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I've recently started reading about the Liskov substitution principle (LSP) and I'm struggling to fully comprehend the implications of the restriction that "Preconditions cannot be strengthened in a subtype". It would seem to me that this restriction is in conflict with the design principle that suggests that one should minimize or avoid entirely the need to downcast from a base to a derived class.

That is, I start with an Animal class, and derive the animals Dog, Bird, and Human. The LSP restriction on preconditions clearly fits with nature, in so far as no dog, bird, or human should be more constrained than the general class of animal. Sticking to LSP, the derived classes would then add special features, such as Bird.fly() or Human.makeTool() that are not common to Animal.

It feels a bit absurd for the base class Animal to have virtual methods for every possible feature of every possible animal subtype, but if it doesn't then I would need to downcast an Animal reference to its underlying subtype to access those unique features. This need to downcast, however, is generally considered to be a red flag for bad design. Wikipedia even goes so far as to suggest that it's because of LSP that downcasting is considered bad practice.

So what am I missing?

Bonus question: Consider again the class hierarchy of Animals described above. Clearly it would be an LSP violation if Animal.setWeight(weight) required only a non-negative number, but Human.setWeight(weight) strengthened this precondition and required a non-negative number less than 1000. But what about the constructor for Human, which might look like Human(weight, height, gender)? Would it be an LSP violation if the constructor imposed the limit on weight? If so, how should this hierarchy be redesigned to respect clear boundaries on physical properties of derived animals?

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Usually, the code that wants to work with a Dog already had it as a Dog and (explicitly or implicitly) upcast it to Animal to pass off to the code that just wants to work in terms of Animals. No downcast occurs in such a situation. –  Damien_The_Unbeliever Apr 22 at 14:52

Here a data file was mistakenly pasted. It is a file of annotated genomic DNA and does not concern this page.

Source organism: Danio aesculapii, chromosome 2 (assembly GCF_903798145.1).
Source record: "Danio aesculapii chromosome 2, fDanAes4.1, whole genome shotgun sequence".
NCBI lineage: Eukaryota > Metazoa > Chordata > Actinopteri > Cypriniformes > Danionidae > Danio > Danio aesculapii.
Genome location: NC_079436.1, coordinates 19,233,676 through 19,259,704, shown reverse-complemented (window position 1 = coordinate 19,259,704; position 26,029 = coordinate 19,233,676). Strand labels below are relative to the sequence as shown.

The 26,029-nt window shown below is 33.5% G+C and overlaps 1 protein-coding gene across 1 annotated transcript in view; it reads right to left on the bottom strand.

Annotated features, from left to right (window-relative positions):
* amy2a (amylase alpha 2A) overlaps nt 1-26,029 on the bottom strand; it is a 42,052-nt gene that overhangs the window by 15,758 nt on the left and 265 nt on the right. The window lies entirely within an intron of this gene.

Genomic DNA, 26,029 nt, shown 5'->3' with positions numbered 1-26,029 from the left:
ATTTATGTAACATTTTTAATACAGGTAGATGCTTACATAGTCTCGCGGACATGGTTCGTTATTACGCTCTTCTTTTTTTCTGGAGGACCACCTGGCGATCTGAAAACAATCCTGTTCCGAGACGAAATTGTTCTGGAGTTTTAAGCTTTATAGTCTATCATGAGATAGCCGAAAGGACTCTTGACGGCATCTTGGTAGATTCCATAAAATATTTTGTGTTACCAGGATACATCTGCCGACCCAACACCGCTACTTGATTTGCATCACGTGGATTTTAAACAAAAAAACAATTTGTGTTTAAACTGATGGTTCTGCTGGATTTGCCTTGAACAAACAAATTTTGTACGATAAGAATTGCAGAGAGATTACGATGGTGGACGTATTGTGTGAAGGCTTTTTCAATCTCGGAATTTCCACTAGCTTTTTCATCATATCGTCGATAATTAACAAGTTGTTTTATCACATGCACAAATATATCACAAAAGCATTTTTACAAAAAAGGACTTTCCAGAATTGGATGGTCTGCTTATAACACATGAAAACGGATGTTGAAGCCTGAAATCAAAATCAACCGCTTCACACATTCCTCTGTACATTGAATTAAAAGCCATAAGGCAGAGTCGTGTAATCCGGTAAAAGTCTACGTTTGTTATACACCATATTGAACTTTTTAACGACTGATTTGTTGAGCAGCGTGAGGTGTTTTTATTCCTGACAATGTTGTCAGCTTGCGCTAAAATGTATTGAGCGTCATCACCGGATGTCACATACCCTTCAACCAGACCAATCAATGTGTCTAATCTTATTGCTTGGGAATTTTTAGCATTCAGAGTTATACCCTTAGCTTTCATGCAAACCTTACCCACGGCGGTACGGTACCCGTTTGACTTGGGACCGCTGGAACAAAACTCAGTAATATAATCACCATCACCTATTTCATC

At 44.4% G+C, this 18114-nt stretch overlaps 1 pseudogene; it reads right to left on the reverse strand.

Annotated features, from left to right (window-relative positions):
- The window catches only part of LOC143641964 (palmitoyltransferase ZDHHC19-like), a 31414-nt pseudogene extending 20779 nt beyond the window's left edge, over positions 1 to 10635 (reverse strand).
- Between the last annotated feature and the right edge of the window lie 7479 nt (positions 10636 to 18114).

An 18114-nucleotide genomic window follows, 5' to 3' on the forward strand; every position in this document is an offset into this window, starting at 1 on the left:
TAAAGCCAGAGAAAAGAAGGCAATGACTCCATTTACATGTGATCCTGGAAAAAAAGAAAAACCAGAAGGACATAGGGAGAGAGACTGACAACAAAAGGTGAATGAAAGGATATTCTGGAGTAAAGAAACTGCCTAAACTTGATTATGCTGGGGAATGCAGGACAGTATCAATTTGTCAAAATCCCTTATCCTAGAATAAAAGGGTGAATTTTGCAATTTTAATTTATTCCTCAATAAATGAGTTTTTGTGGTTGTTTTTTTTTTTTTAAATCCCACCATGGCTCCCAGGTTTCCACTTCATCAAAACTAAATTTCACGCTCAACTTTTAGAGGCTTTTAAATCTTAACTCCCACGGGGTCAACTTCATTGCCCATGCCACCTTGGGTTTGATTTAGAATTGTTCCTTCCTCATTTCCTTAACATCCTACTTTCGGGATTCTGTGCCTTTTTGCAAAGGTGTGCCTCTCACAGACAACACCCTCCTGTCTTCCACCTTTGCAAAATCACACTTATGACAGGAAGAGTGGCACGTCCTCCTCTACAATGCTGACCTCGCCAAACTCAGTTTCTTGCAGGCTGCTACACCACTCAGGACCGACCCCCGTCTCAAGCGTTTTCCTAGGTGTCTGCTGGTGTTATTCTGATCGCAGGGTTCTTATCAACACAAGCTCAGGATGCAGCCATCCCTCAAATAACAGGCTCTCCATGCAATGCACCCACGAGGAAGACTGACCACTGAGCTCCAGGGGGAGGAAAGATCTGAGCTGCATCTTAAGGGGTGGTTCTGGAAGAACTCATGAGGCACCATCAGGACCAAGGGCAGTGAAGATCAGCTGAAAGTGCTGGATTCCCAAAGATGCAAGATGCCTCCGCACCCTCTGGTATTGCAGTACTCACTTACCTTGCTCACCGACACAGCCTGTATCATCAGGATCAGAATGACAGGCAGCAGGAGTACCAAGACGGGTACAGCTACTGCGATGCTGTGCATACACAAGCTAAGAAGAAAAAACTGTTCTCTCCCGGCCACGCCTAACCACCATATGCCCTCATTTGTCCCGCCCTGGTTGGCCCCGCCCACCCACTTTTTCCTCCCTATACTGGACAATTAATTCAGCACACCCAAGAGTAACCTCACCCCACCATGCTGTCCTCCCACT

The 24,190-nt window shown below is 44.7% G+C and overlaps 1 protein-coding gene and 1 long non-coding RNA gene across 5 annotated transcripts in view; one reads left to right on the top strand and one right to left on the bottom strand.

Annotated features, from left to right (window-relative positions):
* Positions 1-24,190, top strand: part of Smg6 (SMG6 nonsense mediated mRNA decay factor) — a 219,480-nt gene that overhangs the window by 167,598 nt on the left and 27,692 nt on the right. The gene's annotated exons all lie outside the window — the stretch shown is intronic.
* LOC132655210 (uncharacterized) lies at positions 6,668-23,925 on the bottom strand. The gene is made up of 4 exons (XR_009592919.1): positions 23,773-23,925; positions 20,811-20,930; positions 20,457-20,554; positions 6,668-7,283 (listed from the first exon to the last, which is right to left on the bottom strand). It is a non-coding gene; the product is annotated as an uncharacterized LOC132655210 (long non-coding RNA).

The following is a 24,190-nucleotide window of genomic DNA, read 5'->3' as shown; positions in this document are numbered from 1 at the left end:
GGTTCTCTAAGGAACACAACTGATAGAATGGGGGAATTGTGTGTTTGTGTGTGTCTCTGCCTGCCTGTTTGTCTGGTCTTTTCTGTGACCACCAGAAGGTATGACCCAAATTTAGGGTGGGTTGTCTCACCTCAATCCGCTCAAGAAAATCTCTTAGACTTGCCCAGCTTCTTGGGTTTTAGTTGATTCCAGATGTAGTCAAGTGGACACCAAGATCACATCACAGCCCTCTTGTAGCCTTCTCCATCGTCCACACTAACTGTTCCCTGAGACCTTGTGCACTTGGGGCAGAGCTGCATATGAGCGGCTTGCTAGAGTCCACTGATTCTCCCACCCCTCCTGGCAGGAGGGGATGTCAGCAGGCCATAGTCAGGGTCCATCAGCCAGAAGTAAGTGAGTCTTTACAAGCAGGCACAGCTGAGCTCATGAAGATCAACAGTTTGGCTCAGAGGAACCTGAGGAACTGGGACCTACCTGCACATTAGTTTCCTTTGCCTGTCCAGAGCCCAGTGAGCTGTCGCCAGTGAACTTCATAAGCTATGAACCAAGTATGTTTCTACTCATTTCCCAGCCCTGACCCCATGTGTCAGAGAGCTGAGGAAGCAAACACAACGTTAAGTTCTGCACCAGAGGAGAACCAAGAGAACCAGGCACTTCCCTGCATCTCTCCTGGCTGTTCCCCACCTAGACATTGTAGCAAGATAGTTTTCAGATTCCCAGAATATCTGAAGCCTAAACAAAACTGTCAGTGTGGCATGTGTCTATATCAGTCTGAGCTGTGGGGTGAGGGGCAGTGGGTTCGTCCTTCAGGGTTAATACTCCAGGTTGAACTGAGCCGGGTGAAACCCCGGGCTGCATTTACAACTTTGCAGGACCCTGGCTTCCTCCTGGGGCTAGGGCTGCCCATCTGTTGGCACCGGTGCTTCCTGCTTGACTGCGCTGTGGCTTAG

Is that to suggest that the source of bad design would be when the code that works in terms of Animals tries to pass off its Animals to code that wants to work just with Dogs? –  Michael Repucci Apr 22 at 15:51

2 Answers 2

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LSP is all about behavioral subtyping. Roughly speaking, B is a subtype of A if it can be always used where A is expected. Moreover, such usage shouldn't change expected behavior.

So, considering LSP application, the main point is what "expected behavior of A" is. In your example, it is Animal. It is not that simple to design useful Animal interface that common for all animals.

Sticking to LSP, the derived classes would then add special features, such as Bird.fly() or Human.makeTool() that are not common to Animal.

Not quite. LSP assumes that you deal only with Animals. As if it wouldn't be possible to downcast. So, your Human, Bird and other animals can have any methods, constructors or whatever. It is not related to LSP at all. They just should behave as expected when used as Animals.

The problem is that such interfaces are very limited. In practice, we often have to use type switching to let birds fly and people make useful tools.

Two common approaches in mainstream OOP languages are:

  1. Downcasting
  2. Visitor pattern